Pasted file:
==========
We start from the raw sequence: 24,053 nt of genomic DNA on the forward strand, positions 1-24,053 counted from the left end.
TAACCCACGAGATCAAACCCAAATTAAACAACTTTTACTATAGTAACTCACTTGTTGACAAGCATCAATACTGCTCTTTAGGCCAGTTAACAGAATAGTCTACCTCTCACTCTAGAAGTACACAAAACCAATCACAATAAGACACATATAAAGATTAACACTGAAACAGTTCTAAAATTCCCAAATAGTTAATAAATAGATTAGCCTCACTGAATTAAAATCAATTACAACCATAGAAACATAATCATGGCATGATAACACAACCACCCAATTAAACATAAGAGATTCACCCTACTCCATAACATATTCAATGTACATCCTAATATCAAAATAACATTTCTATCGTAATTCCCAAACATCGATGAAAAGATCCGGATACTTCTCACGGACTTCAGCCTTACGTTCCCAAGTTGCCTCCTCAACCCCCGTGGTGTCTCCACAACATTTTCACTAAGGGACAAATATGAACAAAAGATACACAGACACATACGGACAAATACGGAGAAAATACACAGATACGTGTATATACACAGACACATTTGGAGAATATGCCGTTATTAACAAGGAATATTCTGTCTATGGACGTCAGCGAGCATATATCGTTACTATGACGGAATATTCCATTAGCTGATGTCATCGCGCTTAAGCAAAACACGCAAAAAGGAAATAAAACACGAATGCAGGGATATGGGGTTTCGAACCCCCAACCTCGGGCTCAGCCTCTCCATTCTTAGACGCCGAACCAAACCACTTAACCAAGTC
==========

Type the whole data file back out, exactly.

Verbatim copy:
We start from the raw sequence: 24,053 nt of genomic DNA on the forward strand, positions 1-24,053 counted from the left end.
TAACCCACGAGATCAAACCCAAATTAAACAACTTTTACTATAGTAACTCACTTGTTGACAAGCATCAATACTGCTCTTTAGGCCAGTTAACAGAATAGTCTACCTCTCACTCTAGAAGTACACAAAACCAATCACAATAAGACACATATAAAGATTAACACTGAAACAGTTCTAAAATTCCCAAATAGTTAATAAATAGATTAGCCTCACTGAATTAAAATCAATTACAACCATAGAAACATAATCATGGCATGATAACACAACCACCCAATTAAACATAAGAGATTCACCCTACTCCATAACATATTCAATGTACATCCTAATATCAAAATAACATTTCTATCGTAATTCCCAAACATCGATGAAAAGATCCGGATACTTCTCACGGACTTCAGCCTTACGTTCCCAAGTTGCCTCCTCAACCCCCGTGGTGTCTCCACAACATTTTCACTAAGGGACAAATATGAACAAAAGATACACAGACACATACGGACAAATACGGAGAAAATACACAGATACGTGTATATACACAGACACATTTGGAGAATATGCCGTTATTAACAAGGAATATTCTGTCTATGGACGTCAGCGAGCATATATCGTTACTATGACGGAATATTCCATTAGCTGATGTCATCGCGCTTAAGCAAAACACGCAAAAAGGAAATAAAACACGAATGCAGGGATATGGGGTTTCGAACCCCCAACCTCGGGCTCAGCCTCTCCATTCTTAGACGCCGAACCAAACCACTTAACCAAGTC